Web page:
Portugal to send troops to Mozambique after brazen palm attack by Islamic insurgents

Portugal will send troops in the first half of April to Mozambique where they will train local troops following an attack by Islamist insurgents on the city of Palma, Lusa’s news agency said on Tuesday, citing a source from the Ministry of Defense.

The Portuguese news agency said a bilateral agreement requiring a total of 60 special forces to Mozambique is being finalized.

Portuguese Foreign Minister Augusto Santos Silva also told state television channel RTP late Monday that a team of “about 60” soldiers “was getting ready” to be sent to Portugal’s former colony “in the coming weeks”.

The team would “support the Mozambican army in training special forces,” he said.

In a dramatic escalation of an uprising launched in 2017, jihadists last Wednesday attacked the northern city of Palma, located just 10 kilometers from the site of a multi-billion dollar gas project.

On Monday, the IS group claimed to have carried out the three-day raid on military and government targets, saying it had taken control of the city.

The Mozambican government has said dozens of people died during the raid, but the exact toll in the remote northern city was not known.

Survivors arrive in the provincial capital

Palma was almost completely deserted on Monday after the deadly raid, which forced its inhabitants to flee by road, boat or on foot.

It was the largest and closest attack on a multi-billion dollar gas project built on a peninsula just 10 kilometers away, by France’s Total and other energy giants.

Many survivors said they had walked for several days through the forest to seek refuge in Mueda, 180 kilometers south, where they came limping on swollen feet.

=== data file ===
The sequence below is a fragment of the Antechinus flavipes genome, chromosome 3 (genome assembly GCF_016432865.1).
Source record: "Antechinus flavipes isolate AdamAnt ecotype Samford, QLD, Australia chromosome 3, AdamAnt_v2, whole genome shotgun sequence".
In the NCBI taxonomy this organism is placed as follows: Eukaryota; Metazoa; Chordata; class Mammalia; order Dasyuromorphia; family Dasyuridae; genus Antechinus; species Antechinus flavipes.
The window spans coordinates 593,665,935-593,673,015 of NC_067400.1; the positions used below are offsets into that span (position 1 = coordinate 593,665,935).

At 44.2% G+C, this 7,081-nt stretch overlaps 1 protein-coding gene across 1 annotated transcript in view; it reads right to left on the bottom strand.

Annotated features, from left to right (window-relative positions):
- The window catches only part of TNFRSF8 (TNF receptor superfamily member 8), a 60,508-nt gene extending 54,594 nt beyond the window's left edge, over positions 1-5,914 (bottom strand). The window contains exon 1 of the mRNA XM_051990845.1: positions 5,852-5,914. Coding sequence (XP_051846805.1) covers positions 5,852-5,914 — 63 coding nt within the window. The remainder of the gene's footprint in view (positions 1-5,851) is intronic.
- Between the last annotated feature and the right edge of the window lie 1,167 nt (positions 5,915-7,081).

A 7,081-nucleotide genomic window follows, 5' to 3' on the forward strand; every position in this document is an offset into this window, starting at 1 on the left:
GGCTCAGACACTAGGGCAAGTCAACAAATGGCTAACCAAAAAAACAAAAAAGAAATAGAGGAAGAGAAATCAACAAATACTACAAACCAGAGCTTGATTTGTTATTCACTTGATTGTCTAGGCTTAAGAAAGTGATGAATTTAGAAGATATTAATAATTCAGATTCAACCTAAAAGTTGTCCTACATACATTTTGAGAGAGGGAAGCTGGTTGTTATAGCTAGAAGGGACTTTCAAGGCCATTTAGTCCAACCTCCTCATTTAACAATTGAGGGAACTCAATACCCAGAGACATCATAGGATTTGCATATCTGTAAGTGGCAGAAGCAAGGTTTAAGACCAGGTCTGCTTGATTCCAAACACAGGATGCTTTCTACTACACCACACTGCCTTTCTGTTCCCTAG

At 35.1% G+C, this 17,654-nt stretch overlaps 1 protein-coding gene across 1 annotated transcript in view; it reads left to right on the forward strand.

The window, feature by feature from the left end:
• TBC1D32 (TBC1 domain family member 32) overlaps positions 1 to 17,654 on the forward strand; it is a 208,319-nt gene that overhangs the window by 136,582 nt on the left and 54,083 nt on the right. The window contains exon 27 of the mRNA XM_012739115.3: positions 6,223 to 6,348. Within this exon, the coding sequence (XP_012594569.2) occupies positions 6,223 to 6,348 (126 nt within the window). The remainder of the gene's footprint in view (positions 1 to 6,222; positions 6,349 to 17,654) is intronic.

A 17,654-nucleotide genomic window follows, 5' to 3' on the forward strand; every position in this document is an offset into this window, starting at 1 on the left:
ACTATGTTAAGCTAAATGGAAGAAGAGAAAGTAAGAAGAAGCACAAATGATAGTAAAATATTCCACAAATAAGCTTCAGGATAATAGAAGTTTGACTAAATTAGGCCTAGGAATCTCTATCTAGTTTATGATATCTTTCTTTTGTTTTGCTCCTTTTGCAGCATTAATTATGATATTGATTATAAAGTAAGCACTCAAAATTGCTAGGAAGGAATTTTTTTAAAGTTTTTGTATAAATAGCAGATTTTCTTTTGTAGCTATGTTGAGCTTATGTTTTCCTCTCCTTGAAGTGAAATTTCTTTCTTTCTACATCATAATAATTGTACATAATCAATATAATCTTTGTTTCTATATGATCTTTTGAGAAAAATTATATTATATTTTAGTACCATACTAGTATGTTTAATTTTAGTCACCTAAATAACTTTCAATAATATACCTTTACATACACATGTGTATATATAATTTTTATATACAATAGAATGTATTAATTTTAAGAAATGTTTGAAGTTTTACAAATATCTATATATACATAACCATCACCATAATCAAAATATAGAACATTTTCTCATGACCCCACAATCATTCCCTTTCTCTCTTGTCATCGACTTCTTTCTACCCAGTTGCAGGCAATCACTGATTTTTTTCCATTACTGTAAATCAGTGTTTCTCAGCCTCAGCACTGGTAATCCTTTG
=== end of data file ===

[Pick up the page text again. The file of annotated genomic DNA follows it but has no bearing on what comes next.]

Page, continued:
Thousands of refugees arrived by boat in Pemba, the provincial capital about 250 kilometers south, according to sources there. According to aid organizations, evacuation awaited up to 10,000 others.

Pemba is already packed with hundreds of thousands of other people displaced by the Islamist uprising, which has rumored nearly 700,000 from their homes across the great province.

The attack forced foreign workers and locals to temporarily seek refuge at a heavily guarded gas plant located on the nearby Afungi Peninsula.

“A significant number of civilians rescued from Palma are also being transported to Afungi’s website, where they are receiving humanitarian and logistical support,” Total revealed in a statement released on Monday.

Helps governments that do not deal with social problems

The insurgents are known locally as al-Shabab, although they are not believed to have links to the Somali jihadist organization by that name.

The US State Department stated earlier this month that the group reportedly promised allegiance to the IS group in April 2018. It appointed its leader Abu Yasir Hassan and declared him a global terrorist.

On Monday, the United States said it was “committed to working with the Mozambican government” to counter terrorism and defeat the IS group.

However, critics have called on the international community to refocus on a counter-terrorism strategy in yet another African country that involves cooperating with and supporting governments that do not support their marginalized citizens.

Mozambique became independent from Portugal in June 1975 after a long war that ended centuries of colonization.

( Jowharwith AFP and REUTERS)